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US journalists recall landmark trip

Updated: 2012-01-20 08:18
By Tan Yingzi ( China Daily)

WASHINGTON - Forty years ago, nearly 100 US correspondents landed in China to begin their unforgettable and adventurous journey covering the historic visit of US President Richard Nixon, which changed the world's political landscape.

US journalists recall landmark trip

Premier Zhou Enlai and US President Richard Nixon review a guard of honor on Nixon's arrival at Beijing Airport on Feb 21, 1972.  [Photo/Xinhua]

The US broadcast networks televised live the images of Nixon shaking hands with Premier Zhou Enlai, and Nixon going to the Great Hall of the People and attending a banquet with senior Chinese officials.

But how this coverage took place and how it evolved was not well-known to the public. So Mike Chinoy, former CNN senior Asia correspondent and Beijing bureau chief, decided to make a documentary to record this milestone in US journalism history.

Produced by the US-China Institute (USCI) at the University of Southern California, Assignment: China - The Week that Changed the World uses previously unreleased footage and interviews with the reporters and officials who accompanied Nixon to tell the behind-the-scenes story of the media coverage of the trip.

"One of the consequences of the trip came from the media coverage which helped change American perceptions about China and laid the ground for a better relationship," Chinoy told China Daily before the screening of the film on Tuesday at the United States Institute of Peace.

"In Assignment: China, we are trying to tell the behind-the-scenes story of who actually told the Nixon story, and add a new dimension to our understanding of that."

In the film, the correspondents and officials recall how media outlets and journalists fought for a berth on the trip to China and many media presidents, vice-presidents or executive directors even signed up as technicians in order to get on the flight.

Dan Rather of ABC describes the trip to China as "going to another planet".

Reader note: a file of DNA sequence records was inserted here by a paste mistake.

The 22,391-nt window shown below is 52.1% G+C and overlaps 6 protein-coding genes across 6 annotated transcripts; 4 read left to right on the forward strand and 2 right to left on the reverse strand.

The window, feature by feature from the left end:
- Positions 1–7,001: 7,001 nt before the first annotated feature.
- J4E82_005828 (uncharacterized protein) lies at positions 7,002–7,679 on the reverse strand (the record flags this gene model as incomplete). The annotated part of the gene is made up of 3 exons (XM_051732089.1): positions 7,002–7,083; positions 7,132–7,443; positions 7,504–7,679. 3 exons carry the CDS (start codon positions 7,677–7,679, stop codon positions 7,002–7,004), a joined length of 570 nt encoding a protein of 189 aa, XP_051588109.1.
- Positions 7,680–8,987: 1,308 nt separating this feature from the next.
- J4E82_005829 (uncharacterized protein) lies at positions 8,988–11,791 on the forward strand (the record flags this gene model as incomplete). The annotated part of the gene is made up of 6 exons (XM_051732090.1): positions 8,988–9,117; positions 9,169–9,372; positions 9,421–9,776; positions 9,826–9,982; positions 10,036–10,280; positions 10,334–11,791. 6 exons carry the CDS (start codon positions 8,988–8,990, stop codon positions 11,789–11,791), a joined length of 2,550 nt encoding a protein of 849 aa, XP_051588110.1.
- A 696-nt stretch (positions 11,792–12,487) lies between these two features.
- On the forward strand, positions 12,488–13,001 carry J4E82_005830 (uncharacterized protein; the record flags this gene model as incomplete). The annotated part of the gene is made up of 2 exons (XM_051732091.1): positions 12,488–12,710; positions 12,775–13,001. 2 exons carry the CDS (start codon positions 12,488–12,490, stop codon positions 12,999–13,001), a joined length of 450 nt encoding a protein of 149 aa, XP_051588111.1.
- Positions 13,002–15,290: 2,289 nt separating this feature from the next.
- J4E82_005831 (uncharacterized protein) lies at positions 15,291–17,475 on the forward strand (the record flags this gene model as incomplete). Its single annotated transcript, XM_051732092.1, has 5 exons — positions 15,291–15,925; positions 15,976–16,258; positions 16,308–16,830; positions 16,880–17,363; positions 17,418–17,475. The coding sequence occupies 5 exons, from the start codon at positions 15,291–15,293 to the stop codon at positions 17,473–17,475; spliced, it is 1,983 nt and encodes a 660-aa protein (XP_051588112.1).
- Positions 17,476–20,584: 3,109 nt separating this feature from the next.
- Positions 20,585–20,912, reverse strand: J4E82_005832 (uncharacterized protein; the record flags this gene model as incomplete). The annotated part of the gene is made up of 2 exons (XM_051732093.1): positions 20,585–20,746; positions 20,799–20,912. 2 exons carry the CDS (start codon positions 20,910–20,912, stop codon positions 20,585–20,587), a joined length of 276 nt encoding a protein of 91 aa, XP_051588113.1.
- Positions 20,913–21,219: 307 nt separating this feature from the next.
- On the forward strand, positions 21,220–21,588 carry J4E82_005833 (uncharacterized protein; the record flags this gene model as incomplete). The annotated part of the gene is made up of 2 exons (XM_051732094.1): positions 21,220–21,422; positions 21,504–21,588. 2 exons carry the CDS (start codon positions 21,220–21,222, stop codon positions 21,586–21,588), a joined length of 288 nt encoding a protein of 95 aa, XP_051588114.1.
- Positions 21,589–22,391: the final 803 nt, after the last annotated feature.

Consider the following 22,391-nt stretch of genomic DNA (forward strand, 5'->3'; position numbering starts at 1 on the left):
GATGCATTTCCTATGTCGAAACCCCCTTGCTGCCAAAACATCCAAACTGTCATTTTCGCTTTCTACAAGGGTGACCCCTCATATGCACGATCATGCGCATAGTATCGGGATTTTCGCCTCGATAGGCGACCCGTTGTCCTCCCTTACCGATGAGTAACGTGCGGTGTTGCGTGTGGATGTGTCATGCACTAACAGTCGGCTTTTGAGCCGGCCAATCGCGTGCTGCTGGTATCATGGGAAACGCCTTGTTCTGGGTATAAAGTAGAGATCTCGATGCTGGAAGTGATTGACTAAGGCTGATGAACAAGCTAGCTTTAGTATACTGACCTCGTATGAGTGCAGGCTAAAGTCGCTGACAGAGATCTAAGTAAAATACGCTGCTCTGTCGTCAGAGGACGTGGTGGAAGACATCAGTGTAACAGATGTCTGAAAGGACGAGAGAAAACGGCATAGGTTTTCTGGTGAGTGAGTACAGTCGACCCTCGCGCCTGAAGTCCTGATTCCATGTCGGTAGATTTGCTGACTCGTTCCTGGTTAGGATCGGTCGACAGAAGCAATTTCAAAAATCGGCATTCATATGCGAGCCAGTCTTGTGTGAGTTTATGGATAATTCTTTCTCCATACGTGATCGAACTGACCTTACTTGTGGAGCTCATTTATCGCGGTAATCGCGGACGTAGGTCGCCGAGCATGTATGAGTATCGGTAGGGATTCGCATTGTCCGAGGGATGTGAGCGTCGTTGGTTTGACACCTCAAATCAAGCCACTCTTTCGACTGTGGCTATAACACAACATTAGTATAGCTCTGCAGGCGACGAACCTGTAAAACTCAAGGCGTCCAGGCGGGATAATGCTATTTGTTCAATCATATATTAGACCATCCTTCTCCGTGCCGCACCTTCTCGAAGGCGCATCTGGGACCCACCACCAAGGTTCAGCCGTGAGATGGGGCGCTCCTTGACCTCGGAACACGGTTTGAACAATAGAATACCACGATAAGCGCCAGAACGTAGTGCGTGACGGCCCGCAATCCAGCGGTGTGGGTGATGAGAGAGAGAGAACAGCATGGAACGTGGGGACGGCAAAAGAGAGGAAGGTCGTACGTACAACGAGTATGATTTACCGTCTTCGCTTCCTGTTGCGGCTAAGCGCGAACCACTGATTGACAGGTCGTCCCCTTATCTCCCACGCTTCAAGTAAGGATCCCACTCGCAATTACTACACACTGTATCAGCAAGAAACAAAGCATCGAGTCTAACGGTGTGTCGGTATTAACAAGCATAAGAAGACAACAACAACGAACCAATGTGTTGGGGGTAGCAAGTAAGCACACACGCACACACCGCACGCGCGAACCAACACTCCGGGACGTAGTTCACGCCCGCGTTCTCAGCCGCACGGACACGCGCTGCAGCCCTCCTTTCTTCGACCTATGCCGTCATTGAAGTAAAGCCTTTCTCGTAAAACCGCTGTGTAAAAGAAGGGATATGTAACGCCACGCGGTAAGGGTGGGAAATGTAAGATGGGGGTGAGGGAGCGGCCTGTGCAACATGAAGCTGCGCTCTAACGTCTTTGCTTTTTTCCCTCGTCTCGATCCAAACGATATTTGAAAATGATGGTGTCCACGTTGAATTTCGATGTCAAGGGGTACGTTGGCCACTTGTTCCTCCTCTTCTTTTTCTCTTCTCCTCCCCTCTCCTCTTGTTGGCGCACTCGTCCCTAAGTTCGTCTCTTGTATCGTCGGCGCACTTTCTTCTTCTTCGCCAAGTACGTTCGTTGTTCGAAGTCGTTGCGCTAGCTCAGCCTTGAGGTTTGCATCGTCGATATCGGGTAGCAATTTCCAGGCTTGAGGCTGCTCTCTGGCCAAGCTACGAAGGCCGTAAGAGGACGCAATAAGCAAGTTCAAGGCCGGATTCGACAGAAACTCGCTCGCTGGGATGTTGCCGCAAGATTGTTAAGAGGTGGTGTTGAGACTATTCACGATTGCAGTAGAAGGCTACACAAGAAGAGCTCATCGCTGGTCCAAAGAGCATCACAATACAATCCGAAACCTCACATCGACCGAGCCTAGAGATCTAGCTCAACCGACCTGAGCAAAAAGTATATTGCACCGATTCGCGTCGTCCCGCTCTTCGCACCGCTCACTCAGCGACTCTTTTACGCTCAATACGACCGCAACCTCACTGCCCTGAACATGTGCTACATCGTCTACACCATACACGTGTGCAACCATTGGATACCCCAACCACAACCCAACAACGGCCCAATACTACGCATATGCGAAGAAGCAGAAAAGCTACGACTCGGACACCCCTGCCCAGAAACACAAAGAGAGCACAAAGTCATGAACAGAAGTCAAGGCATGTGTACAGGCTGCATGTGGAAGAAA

Max Frankel of The New York Times said he lived on aspirin during the week-long trip and almost fell asleep at the last dinner in China. He barely slept and wrote three articles per day, a total of about 35,000 words. He later received the Pulitzer Prize for International Reporting for his coverage of the event.

Barbara Walters, one of the three female reporters in the US press corps, disclosed her trick to make a Chinese official talk in her show, which was forbidden at that time.

In the following discussion, Bernard Kalb, a former correspondent for the New York Times, CBS News and NBC News, said that in order to get a perfect handshake with Premier Zhou at the airport, Nixon kept practicing handshaking on the flight to China.

"What went on in China 40 years ago is probably the biggest development in global politics and continues to reflect through so many aspects of what we are doing on the global stage," Kurt Campbell, assistant secretary for East Asian and Pacific Affairs at the US Department of State, said at the event.

"Those of us involved in the US-China relationship understand very clearly that we have no choice but develop the best possible constructive relationship between the United States and China. The region demands it, global politics expects it."

In addition to the episode on the Nixon visit, Assignment: China will tell the story of the correspondents who have covered China for the US media from the Chinese civil war in the 1940s to the present day.

Two are complete and one is already available at www. The Nixon episode will be online in a couple of weeks.

The premise behind the documentary is that "the way US journalists have portrayed China has been crucial in shaping how the public, and newspaper readers and TV viewers all over the world, have understood or misunderstood the country", according to USCI's introduction.